Aside from the two Americans Nomi and Will, the remaining sensates are all, as mentioned, from different countries. And, though the story is largely spoken in English, the viewer can reasonably infer that the other six heroes are not literally speaking English, but that rather their psychic connections permit them to transcend language barriers. And from the start, unlike most films and show which depict cross-cultural interaction, the eight leads never judge or comment ignorantly on each other’s different cultural specifics. The situation in which they find themselves is far more pressing than any racial or xenophobic hangups; besides which, as the show makes very clear, these are just very good, decent human beings. And aside from speaking English, the non-Anglo sensates are not whitewashed; they are plainly, proudly, of their home countries. In fact, it is worth mentioning that Sense8 was filmed (beautifully, I might add) on location in each of those nations, an expensive detail that, I’m sure, factored into the show’s cancellation.
Tolerance is clearly Sense8’s mission statement, not only with regard to race relations, but also as pertains to the diversity of sexuality. One of Lito’s challenges is the collateral damage to his acting career from his being outed as a gay man, in a culture which still largely looks down upon homosexuality. Nomi, as well, is gay, but she is also a transgender woman (as is Clayton, who plays her, as well as both Wachowskis), and endures frigid, passive-aggressive treatment from her estranged parents. Both characters have loving partners who, after the initial shock and disbelief of learning of their new abilities, nonetheless believe and support them fiercely and unconditionally. And of course, sexuality is not an issue for the rest of their “cluster”; in fact, it takes almost no time at all for the eight to become a kind of family. A word of caution, though, to those with a prudish disposition: Sense8 is a hard TV-MA, as it is, periodically, a very horny show, depicting loving acts of copulation, usually between sensates and their lovers, but, because of their special abilities, there are moments where the entire cluster experiences the sexual act simultaneously, and you can imagine how that would get depicted.
At this point I imagine I have lost a few readers, due to the last couple of paragraphs. There is a segment of the sci fi fan community that is less than receptive to the notions of diversity and feminism being slipped into their entertainment, and especially in light of the significant storytelling shortcomings I have outlined here, I would likely get labelled by such folks as a “social justice warrior”, peddling some p.c. bullshit. And considering that Sense8 has issues with pacing and exposition, I suppose it’s a fair point in this case. The prevailing conventional wisdom dictates that art should be judged strictly upon its artistic merits, and not on whether it aligns with the reviewer’s political beliefs. Again, a fair point.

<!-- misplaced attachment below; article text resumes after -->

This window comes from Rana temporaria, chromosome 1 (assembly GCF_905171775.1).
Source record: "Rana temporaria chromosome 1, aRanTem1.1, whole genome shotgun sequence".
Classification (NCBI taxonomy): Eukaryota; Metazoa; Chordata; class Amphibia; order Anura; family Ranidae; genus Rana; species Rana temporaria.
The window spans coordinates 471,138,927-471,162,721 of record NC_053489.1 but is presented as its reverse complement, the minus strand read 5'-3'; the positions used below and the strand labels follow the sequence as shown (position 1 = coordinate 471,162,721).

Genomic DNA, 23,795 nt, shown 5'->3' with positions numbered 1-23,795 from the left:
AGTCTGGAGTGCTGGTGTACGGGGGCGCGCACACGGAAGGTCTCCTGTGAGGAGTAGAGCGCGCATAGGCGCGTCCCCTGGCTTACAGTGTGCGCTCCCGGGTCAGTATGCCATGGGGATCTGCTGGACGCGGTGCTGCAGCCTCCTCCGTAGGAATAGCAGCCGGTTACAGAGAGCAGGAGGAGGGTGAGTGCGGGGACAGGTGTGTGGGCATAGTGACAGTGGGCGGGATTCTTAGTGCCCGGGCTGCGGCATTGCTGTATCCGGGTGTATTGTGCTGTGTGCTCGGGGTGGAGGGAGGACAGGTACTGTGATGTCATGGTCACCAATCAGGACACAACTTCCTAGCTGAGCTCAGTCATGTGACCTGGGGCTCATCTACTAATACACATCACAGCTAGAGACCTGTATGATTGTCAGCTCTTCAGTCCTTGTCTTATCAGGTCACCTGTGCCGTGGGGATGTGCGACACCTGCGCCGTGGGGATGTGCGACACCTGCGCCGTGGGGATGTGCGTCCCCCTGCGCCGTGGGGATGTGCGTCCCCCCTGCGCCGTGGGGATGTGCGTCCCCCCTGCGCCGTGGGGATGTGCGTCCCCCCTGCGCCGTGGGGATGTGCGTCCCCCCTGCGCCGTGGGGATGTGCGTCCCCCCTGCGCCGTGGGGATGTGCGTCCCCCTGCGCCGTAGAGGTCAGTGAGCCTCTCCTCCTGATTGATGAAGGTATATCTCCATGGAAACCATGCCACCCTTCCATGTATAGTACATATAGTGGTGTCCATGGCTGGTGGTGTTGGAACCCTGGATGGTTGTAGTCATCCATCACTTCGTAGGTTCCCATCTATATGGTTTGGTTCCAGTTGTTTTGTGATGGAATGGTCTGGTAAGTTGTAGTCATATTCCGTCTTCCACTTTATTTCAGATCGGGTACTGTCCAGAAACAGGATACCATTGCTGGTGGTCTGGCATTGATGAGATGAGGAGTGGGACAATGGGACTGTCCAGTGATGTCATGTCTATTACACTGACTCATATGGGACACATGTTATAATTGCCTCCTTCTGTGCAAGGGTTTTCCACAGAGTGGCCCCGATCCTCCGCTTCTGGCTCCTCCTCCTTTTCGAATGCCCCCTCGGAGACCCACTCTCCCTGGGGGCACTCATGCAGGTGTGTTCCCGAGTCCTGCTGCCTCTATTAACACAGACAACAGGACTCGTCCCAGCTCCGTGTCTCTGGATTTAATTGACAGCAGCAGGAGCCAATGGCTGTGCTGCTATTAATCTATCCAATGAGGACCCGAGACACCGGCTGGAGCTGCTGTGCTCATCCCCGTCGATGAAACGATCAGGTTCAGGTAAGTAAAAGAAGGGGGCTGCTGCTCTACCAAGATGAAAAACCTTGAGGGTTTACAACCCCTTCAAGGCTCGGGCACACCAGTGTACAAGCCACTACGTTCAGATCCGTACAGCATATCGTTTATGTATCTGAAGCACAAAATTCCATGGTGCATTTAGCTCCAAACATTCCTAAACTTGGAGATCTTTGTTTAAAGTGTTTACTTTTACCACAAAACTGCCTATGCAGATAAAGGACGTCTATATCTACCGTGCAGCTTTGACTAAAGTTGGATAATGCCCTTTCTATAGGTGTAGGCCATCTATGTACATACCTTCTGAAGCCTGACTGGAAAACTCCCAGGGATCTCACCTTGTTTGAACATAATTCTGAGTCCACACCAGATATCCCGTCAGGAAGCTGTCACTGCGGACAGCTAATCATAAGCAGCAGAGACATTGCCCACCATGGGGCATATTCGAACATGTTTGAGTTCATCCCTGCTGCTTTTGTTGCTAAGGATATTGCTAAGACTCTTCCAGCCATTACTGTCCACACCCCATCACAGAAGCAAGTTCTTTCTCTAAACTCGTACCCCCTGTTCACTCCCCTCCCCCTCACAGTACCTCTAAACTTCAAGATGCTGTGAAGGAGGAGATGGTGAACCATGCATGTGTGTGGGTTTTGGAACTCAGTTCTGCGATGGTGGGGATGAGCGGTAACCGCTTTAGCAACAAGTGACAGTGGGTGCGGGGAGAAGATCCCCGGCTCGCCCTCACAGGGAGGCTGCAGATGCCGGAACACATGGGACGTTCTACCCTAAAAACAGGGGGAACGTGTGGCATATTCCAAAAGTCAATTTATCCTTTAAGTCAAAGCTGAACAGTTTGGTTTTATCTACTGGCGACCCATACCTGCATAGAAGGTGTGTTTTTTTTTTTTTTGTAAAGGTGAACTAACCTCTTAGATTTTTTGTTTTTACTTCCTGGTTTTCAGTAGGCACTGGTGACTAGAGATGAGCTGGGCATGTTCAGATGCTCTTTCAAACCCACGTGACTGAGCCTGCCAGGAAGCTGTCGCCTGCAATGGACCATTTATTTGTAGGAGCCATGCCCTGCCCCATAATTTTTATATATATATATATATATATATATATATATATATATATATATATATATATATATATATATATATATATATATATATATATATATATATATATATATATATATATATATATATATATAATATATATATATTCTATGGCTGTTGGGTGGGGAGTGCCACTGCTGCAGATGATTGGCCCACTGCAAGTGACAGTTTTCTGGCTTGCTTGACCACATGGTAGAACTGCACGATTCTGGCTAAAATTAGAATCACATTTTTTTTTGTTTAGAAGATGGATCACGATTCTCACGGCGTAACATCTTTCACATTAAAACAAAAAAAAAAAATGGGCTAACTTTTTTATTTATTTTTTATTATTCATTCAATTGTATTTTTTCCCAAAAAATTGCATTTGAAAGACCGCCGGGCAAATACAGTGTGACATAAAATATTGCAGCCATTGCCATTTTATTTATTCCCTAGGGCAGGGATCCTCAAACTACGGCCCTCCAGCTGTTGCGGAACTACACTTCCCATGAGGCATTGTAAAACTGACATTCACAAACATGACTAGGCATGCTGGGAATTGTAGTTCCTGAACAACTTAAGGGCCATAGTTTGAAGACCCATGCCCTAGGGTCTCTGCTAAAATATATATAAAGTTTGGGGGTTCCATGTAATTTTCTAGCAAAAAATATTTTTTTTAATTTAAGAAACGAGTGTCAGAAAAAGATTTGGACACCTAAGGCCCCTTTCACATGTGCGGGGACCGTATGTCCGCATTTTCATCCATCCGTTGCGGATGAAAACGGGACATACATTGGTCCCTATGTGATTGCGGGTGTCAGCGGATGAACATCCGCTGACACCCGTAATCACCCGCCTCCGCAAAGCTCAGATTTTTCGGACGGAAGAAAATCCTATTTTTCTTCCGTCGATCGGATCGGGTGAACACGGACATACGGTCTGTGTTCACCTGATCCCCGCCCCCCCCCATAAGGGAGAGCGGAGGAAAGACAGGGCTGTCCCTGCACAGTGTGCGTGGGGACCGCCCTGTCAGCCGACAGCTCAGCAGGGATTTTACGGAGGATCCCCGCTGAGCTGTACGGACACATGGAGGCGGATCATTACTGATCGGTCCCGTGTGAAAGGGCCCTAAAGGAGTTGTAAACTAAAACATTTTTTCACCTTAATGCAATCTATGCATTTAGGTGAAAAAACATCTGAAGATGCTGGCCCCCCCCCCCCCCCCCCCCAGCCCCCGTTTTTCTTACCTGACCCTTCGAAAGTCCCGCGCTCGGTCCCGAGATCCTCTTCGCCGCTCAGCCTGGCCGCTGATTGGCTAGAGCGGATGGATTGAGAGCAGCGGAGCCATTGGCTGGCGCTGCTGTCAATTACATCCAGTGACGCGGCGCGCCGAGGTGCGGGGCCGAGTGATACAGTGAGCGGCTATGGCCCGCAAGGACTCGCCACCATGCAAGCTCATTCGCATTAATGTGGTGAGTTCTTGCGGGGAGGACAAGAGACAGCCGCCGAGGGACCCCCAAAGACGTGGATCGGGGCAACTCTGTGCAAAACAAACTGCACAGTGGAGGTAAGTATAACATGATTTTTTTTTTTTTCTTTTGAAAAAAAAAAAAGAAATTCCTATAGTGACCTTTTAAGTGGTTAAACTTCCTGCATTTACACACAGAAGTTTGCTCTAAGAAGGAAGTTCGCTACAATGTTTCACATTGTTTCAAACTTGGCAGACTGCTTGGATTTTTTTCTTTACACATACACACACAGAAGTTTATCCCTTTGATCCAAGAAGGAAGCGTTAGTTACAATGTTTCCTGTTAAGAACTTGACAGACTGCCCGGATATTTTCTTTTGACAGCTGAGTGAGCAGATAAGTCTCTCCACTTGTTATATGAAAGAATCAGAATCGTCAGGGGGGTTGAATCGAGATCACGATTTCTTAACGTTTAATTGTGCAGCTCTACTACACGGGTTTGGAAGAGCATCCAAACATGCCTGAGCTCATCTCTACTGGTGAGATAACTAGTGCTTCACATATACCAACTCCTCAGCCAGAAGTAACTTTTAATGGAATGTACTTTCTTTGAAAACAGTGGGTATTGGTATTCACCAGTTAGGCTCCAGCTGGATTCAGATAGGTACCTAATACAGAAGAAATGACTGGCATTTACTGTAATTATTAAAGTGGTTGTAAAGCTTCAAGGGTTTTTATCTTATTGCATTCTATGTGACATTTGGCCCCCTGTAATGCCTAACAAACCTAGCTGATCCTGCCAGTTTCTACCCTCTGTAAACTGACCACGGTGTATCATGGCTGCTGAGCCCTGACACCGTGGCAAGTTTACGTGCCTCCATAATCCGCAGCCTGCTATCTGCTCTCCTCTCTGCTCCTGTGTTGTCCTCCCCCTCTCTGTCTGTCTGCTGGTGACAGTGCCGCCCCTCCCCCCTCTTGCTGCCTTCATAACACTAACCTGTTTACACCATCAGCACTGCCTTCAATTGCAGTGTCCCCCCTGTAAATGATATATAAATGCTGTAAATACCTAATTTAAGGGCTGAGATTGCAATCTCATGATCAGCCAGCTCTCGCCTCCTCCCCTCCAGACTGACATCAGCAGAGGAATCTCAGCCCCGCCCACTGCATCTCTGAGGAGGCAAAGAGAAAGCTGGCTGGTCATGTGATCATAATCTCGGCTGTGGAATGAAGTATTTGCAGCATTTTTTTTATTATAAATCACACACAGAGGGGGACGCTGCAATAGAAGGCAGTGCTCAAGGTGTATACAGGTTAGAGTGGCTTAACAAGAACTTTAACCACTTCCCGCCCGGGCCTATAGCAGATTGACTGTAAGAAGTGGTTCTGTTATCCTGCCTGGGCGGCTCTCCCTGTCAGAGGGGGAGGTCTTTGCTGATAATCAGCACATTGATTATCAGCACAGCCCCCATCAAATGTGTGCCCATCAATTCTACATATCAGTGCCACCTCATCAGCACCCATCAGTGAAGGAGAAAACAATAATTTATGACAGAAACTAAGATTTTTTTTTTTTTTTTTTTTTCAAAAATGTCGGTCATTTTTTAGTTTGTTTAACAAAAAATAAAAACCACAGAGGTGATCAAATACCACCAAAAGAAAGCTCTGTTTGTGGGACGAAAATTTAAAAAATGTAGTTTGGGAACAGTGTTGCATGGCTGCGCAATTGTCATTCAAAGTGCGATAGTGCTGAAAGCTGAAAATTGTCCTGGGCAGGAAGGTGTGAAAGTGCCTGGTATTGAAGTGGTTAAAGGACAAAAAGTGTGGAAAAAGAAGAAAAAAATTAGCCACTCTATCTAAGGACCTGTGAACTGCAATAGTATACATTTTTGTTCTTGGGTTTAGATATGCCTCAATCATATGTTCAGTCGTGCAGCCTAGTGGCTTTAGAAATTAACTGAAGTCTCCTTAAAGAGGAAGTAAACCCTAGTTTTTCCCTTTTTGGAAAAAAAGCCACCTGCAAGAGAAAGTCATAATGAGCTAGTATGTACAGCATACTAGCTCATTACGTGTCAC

And yet I would clarify that artistic merit is found, in part, upon whether the art elicits an emotional response in its audience, and whether that was the expected or hoped-for response. Focusing strictly upon that criteria, Sense8, and especially its finale, succeeds with flying (rainbow) colors. It succeeds because it desperately wants us to know that, regardless of how awful things may get, love will win. Through science fiction, Straczynski and the Wachowskis propose that, were we thrust into the shoes of others, without warning, and were our language and geographic barriers rendered inconsequential, our capacity for empathy and compassion would be limitless, and there would be nothing that we cannot achieve.
Again, the eight sensates are deeply kind and principled people, and would risk anything for each other. And when they have some down time and celebrate together (even though continents apart), it is joyous and kind of beautiful to watch. Combine that with the gorgeous photography, sumptuous soundtrack and, above all, the performances from the eight leads, and Sense8 becomes required viewing for a weary, battle-scarred world.
My critiques of this show remain, but if you can power through the first fifteen minutes, the finale becomes ever more gratifying, especially as it wraps up all the individual storylines and brings back supporting players from throughout the series’ run.
Look, at this moment in time, our democracy is under attack by an elected official who regularly denigrates women and people of color, and who has surrounded himself with like-minded bullies. Sense8 fulfills an almost visceral need to see a world where people of different cultures are helping and taking care of each other in equal measures, with grace and bottomless compassion. We need to be reminded that such people are out there, and that we can be such people as well.
Sense8, while flawed and messy, ends its series by proudly proclaiming what it truly is: a sci-fi protest song. And we can stand to have some more of that these days.